Screening for Ovarian Cancer: What We Know, What We Need to Know

OncologyONCOLOGY Vol 14 No 11
Volume 14
Issue 11

The majority of women with ovarian cancer present with advanced-stage disease. Women with early-stage ovarian cancer have a much better chance of achieving a cure than do women with late-stage disease. This

Although the survival of women with advanced ovarian cancer has improved over the past several decades, the majority of those presenting with stage III/IV disease ultimately die.[1,2] Because early-stage ovarian cancer is associated with a substantially greater survival, the development of an effective screening strategy to detect the malignancy while it remains localized to the ovary (stage I) is a reasonable goal.

The Elusive Screening Test

Unfortunately, for a number of reasons, as discussed in the excellent review by Drs. Hensely, Castiel, and Robson, development of such a useful screening technique for ovarian cancer remains elusive. An ovarian cancer screening test would have to be highly sensitive and specific to identify women with this relatively uncommon malignancy (approximately 25,000 new cases in the United States each year). Of particular concern would be the false-positive tests that could lead to unnecessary surgery, potentially considerable morbidity, and the removal of a normal ovary.

Drs. Hensely, Castiel, and Robson appropriately conclude, “screening for women of average risk is not recommended.” However, they then add that “screening with twice yearly transvaginal sonography and serum CA-125 testing is recommended for women at high risk for ovarian cancer.” This recommendation is apparently based on “expert opinion.”

To Screen or Not to Screen

What data support this conclusion? Is there any evidence that twice yearly transvaginal sonography and serum CA-125 will improve the chances of detecting early-stage disease, or that survival will be prolonged? The authors note that no such data exist. Furthermore, they discuss their own preliminary findings from a study of screening in high-risk women at Memorial Sloan-Kettering Cancer Center, which suggest that “anxiety may be exacerbated by false-positive test results.” Yet they apparently support the recommendation for screening based on “expert opinion.”

I believe it is appropriate to seriously question the recommendations of these “experts.” The fact that a woman has a significant risk for developing a serious and potentially fatal malignancy is strong justification to study the value of a variety of management strategies, including screening. However, in my opinion, this legitimate concern is insufficient reason to recommend an unproven, anxiety-provoking approach that has yet to demonstrate any impact on survival.

Removing the Ovaries as a Preventive Measure

How many women will have their ovaries removed based on nonspecific CA-125 elevations or “ultrasound abnormalities” read by clinicians (radiologists, gynecologists, family practice physicians) who are not experts in the radiographic interpretation of subtle changes in the structure of the ovary? Moreover, the emotional impact on women who obtain these tests every 6 months for several decades of their lives would be considerable. While “negative test results” may provide reassurance that “everything is okay,” are there data available to suggest this would be an accurate interpretation of such findings?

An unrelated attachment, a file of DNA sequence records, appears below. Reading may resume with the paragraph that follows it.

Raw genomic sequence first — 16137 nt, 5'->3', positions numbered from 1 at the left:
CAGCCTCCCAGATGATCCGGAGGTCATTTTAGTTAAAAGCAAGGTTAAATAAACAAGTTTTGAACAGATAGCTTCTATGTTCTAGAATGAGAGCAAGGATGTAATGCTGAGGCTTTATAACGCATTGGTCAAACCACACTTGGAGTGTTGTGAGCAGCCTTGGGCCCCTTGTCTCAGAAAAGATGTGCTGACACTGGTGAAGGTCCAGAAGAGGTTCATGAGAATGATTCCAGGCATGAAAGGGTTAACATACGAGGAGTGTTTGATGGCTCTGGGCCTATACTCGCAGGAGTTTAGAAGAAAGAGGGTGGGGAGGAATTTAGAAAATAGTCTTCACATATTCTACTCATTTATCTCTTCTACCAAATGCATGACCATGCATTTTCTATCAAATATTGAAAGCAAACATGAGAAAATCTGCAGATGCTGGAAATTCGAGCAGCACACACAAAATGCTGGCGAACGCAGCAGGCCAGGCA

If screening is not able to reduce the risk of death from ovarian cancer, are there other methods that may effect a favorable outcome, at least at the societal level? Routine removal of the ovaries in postmenopausal women undergoing elective abdominal procedures (eg, gallbladder surgery, hysterectomy for fibroid disease) has been shown in large population-based studies to have the potential to produce a profound reduction in the risk of ovarian cancer.[3] Other data suggest that tubal ligation can substantially reduce an individual woman’s risk for the development of this malignancy.[4,5]

I agree with the statement that it is reasonable to recommend removal of the ovaries in a woman at high risk for ovarian cancer (based on genetic considerations), at an appropriate time in her life (ie, following childbearing). However, the performance of such a procedure does not eliminate the risk of developing an ovarianlike malignancy—ie, a primary carcinoma of the peritoneum. Thus, a woman contemplating removal of her ovaries for the specific purpose of preventing ovarian cancer must be carefully counseled regarding her continued risk for cancer and the possible but nonquantifiable benefits associated with this surgery.


1. Partridge EE, Phillips JL, Menck HR: The national cancer database report on ovarian cancer treatment in United States hospitals. Cancer 78:2236-2246, 1996.

2. McGuire WP, Hoskins WJ, Brady MF, et al: Cyclophosphamide and cisplatin compared with paclitaxel and cisplatin in patients with stage III and stage IV ovarian cancer. N Engl J Med 334:1-6, 1996.

3. NIH Consensus Development Panel on Ovarian Cancer: NIH consensus conference. Ovarian cancer—Screening, treatment, and follow-up. JAMA 273:491-497, 1995.

4. Hankinson SE, Hunter DJ, Colditz GA, et al: Tubal ligation, hysterectomy, and risk of ovarian cancer. JAMA 270:2813-2818, 1993.

5. Banks E, Beral V, Reeves G: The epidemiology of epithelial ovarian cancer: A review. Int J Gynecol Cancer 7:425-438, 1997.

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